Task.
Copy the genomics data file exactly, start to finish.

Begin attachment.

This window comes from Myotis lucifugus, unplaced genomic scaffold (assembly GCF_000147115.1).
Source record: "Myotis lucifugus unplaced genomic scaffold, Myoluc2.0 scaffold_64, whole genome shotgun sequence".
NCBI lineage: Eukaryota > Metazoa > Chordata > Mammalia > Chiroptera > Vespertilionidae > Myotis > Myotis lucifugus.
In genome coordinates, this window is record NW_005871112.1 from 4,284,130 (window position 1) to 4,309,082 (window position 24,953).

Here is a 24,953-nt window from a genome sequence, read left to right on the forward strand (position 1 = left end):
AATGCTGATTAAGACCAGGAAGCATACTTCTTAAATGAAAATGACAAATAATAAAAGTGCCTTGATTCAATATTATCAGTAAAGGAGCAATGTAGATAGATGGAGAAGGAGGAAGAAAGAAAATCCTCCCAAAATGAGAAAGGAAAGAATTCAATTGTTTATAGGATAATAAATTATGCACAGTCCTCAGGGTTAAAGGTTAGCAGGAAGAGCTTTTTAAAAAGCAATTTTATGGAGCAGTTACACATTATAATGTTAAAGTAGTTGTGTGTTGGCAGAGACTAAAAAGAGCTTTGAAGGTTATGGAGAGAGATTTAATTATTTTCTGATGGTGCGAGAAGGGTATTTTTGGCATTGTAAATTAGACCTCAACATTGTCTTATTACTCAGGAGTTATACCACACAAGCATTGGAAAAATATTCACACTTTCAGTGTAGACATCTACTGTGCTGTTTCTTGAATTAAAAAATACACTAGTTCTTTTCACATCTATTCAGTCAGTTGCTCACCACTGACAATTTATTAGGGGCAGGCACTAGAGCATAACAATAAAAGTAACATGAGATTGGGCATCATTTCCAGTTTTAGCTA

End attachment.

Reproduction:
This window comes from Myotis lucifugus, unplaced genomic scaffold (assembly GCF_000147115.1).
Source record: "Myotis lucifugus unplaced genomic scaffold, Myoluc2.0 scaffold_64, whole genome shotgun sequence".
NCBI lineage: Eukaryota > Metazoa > Chordata > Mammalia > Chiroptera > Vespertilionidae > Myotis > Myotis lucifugus.
In genome coordinates, this window is record NW_005871112.1 from 4,284,130 (window position 1) to 4,309,082 (window position 24,953).

Here is a 24,953-nt window from a genome sequence, read left to right on the forward strand (position 1 = left end):
AATGCTGATTAAGACCAGGAAGCATACTTCTTAAATGAAAATGACAAATAATAAAAGTGCCTTGATTCAATATTATCAGTAAAGGAGCAATGTAGATAGATGGAGAAGGAGGAAGAAAGAAAATCCTCCCAAAATGAGAAAGGAAAGAATTCAATTGTTTATAGGATAATAAATTATGCACAGTCCTCAGGGTTAAAGGTTAGCAGGAAGAGCTTTTTAAAAAGCAATTTTATGGAGCAGTTACACATTATAATGTTAAAGTAGTTGTGTGTTGGCAGAGACTAAAAAGAGCTTTGAAGGTTATGGAGAGAGATTTAATTATTTTCTGATGGTGCGAGAAGGGTATTTTTGGCATTGTAAATTAGACCTCAACATTGTCTTATTACTCAGGAGTTATACCACACAAGCATTGGAAAAATATTCACACTTTCAGTGTAGACATCTACTGTGCTGTTTCTTGAATTAAAAAATACACTAGTTCTTTTCACATCTATTCAGTCAGTTGCTCACCACTGACAATTTATTAGGGGCAGGCACTAGAGCATAACAATAAAAGTAACATGAGATTGGGCATCATTTCCAGTTTTAGCTA